Space the Next Frontier (for Tracking Feral Buffalos)

Photo credit: iStockphoto/2630ben

Australia is known for its exotic and unique local fauna, but it is also home to a massive number of feral animals.

There are, for example, around 1.2 million feral camels, and they are doubling in population every nine years.

There are also believed to be 24 million feral pigs, 6.3 million feral cats, 2.6 million feral goats, and 5 million feral donkeys.

All these are outnumbered by an estimated 150 million feral rabbits.

These introduced species have a major impact on the environment, and on agriculture.

Pest control

In the Northern Territory, the estimated 160,000 feral buffalos have become an export product to South-East Asia, but they also do significant damage to the environment. They damage natural waterholes, destroy wetlands and spread weeds.

Last month, in what could establish a precedent for dealing with these pests, an AUD 4 million project was announced to help manage the buffalo using new micro-satellite technology.

Each weighing around 5 kilograms and no larger than a shoebox, a constellation of low orbiting micro-satellites orbiting at around 450 kilometers above the earth will track the herds of buffalos from signals sent by GPS tracking ear tags. Several thousands of the animals will be tagged.

“We’re not talking about individual paddocks here, we’re talking about 25 million hectares over the three properties we are working on,” CSIRO scientist Dr. Justin Perry told the ABC. For reference, that is about the size of the U.K.

Up until now, researchers have used land-based stations to collect data on buffalo movement, but the structures just weren’t tough enough to withstand the conditions, which include cyclones and extreme weather events.

Now, a combination of 5G, micro-satellites and IoT technology holds out the promise not only of monitoring incursions by these animals, largely introduced to Australia in the 19th century, but in controlling their movements.

Tracking destroyers

The space technology can deliver real time, geographically accurate insights into herd density and accessibility, and this data can be teamed with other IoT enabled agricultural equipment, such as electric fencing and remote gates, to better control the animals and be part of a new trend in precision agriculture.

“Australia’s space industry is creating exciting new possibilities for innovative ways to solve challenges, like using satellites to manage our wide, open land in more culturally and environmentally sensitive ways,” said Dr. Larry Marshall, chief executive of the CSIRO.

“We will make the schematics, software and code available for free under creative commons, so other communities can also benefit.”

The buffalo tracking satellites are no isolated example. In Queensland, telemetric technology is being trialed which enables traps for feral pigs to be operated from a remote device, such as a mobile phone.

The telemetric traps need only 3G mobile technology and operate with a satellite camera which sends out an alert notification and a real-time image whenever a movement is detected.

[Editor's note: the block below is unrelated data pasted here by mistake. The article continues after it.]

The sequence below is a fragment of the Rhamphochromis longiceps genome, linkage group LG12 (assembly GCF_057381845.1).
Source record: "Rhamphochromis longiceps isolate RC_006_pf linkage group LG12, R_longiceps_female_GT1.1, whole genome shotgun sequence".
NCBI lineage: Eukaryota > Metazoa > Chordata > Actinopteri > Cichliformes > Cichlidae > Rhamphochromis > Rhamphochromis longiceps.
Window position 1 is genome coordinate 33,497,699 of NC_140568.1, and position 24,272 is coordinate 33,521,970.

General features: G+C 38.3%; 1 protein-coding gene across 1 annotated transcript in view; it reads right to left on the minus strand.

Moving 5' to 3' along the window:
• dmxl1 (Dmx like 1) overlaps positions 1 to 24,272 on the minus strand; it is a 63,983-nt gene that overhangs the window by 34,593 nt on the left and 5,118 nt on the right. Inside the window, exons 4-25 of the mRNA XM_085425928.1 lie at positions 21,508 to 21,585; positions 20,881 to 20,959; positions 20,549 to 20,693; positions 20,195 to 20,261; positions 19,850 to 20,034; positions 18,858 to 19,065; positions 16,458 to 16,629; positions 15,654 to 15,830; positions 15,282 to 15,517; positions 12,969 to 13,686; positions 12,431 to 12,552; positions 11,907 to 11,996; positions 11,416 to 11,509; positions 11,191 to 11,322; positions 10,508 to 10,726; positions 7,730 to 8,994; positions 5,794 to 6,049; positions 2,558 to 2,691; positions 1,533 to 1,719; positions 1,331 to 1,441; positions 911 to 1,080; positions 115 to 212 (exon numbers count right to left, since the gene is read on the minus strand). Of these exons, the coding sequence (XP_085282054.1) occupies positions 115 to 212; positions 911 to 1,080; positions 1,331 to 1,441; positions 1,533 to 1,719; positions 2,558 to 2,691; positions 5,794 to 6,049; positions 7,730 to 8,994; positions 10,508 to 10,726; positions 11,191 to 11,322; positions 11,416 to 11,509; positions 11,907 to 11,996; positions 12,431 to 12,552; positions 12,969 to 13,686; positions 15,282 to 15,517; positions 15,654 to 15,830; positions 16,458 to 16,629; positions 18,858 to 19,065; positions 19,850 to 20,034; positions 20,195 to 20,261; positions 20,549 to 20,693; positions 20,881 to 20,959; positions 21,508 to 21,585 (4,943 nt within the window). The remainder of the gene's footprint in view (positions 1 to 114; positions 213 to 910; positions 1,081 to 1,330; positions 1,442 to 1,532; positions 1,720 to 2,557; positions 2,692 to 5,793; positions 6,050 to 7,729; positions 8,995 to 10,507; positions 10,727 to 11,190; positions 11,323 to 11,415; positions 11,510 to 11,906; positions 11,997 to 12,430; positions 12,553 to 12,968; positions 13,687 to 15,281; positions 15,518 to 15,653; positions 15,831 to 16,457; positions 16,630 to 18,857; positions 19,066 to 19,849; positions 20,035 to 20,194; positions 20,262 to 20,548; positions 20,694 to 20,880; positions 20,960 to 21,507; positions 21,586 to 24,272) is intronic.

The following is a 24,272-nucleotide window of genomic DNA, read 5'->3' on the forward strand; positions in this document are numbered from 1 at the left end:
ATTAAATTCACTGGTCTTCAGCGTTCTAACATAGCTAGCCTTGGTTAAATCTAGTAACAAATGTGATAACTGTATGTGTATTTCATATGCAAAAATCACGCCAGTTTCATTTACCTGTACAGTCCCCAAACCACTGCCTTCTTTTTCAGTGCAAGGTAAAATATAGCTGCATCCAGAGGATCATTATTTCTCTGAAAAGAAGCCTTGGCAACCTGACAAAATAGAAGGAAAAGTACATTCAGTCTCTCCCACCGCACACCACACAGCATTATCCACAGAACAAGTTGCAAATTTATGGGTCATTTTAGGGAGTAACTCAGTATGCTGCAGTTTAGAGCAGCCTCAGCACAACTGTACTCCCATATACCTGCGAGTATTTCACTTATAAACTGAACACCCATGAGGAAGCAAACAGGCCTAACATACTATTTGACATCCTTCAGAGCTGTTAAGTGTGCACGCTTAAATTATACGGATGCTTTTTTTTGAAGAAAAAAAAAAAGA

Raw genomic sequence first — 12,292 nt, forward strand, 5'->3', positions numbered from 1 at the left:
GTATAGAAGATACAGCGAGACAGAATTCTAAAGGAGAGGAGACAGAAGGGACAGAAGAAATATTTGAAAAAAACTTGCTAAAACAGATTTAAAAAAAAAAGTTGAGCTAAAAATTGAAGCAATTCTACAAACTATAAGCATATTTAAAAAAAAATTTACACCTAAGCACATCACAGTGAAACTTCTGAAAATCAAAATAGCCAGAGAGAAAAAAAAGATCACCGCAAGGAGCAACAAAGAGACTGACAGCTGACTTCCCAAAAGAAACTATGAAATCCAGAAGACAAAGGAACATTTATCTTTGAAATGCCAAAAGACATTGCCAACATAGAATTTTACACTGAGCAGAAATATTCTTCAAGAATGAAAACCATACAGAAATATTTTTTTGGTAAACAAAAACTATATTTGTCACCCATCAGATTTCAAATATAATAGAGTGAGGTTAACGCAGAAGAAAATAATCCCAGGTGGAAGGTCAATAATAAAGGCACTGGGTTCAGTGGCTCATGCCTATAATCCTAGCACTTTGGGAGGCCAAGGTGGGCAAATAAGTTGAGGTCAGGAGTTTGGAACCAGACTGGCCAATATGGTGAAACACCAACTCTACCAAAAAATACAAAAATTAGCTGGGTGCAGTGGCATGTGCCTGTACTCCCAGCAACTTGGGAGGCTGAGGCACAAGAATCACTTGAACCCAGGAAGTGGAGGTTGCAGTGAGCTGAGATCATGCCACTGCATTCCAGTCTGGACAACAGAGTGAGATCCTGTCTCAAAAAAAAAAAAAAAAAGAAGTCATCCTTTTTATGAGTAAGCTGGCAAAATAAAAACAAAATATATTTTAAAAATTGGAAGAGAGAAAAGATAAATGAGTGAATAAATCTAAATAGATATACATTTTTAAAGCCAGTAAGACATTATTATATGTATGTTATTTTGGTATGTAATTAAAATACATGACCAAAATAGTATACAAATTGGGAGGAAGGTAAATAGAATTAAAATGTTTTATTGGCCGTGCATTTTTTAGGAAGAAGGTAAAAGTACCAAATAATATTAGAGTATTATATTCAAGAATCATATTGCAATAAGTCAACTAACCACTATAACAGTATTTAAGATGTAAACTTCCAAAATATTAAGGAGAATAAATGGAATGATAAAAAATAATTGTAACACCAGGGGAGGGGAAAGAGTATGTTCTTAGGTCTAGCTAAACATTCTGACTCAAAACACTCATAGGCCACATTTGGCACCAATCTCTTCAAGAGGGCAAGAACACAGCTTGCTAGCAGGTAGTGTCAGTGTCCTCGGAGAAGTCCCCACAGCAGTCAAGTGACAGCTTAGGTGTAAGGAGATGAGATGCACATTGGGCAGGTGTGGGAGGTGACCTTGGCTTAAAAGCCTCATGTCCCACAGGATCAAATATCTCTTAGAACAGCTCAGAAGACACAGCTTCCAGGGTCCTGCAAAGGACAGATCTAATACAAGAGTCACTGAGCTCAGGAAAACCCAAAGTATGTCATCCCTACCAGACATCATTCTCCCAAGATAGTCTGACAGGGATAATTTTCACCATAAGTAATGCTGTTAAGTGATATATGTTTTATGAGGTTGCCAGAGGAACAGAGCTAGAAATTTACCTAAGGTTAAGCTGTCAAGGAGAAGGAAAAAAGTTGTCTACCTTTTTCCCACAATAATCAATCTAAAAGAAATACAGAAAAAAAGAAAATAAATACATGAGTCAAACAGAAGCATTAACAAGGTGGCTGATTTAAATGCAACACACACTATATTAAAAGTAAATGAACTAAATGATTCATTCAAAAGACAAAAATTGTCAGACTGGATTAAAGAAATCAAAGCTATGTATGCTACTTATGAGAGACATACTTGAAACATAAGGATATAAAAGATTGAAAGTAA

Live streamed footage can be viewed online and a trap door shut using an app if the image shows that a pig has been trapped.

The pig trap might be lower tech than the buffalo tracking, but they are both evidence of how Australia is playing catch-up in the use of satellite technology, and in developing its own space industry with specific industry applications.

Space age dawns

In the 21st century, observation and measurement via remote sensing and satellite technology can be a game changer for agriculture, both areas of livestock and also crop management.

Australia has had very little to do with space technology for several decades, but that is changing rapidly, and a new Australian Space Agency was created last year.

At the University of Sydney, Professor Iver Cairns heads up CUAVA – an acronym for the ARC Training Centre for CubeSats, Uncrewed Aerial Vehicles (UAV’s) and their applications.

In 2017, Professor Cairns was part of a team which created a CubeSat launched from the international Space Station as part of the QB50 project to launch 50 new CubeSats in to space.

CUAVA plans to send a new satellite into space every year. But that is only part of a new Australian satellite industry also based in Adelaide, home to the Space Agency and startup company Fleet Space Technologies.

At the same time, another Adelaide startup  — Myriota — is developing low cost and secure connectivity for the satellites in IoT applications.

“We are going to have much more imaging data in future from these satellites, and that can used for commercial purposes such as assessing the health of crops and searching for minerals, or for better forecasting and for pure research,” Professor Cairns told me recently.

In the unscrewed vehicle area, CUAVA has also been active and conducted its first flight at Jervis Bay south of Sydney.

“That was a whale watching project,” said Professor Cairns.

“One of our students was interested in behavioral studies of whales and identifying them based on imagery.

“That can be extended to technologies which enable the autonomous identification of objects, and this can be useful in remotely identifying anything from a tree to defense applications in identifying tanks.”

UAVs, he says, are even faster to deploy and less expensive than CubeSats and have shorter observation periods.

Space economics

“The big picture is that a much higher percentage of our GDP will be associated with the collection and processing of space data collected fro satellites and UAVs,” said Professor Cairns.

“Space is vital to our future and we really need to engage with it and we have an opportunity now and an approach which can really see us play a part in the so-called Space 2.0.”

Photo credit: iStockphoto/2630ben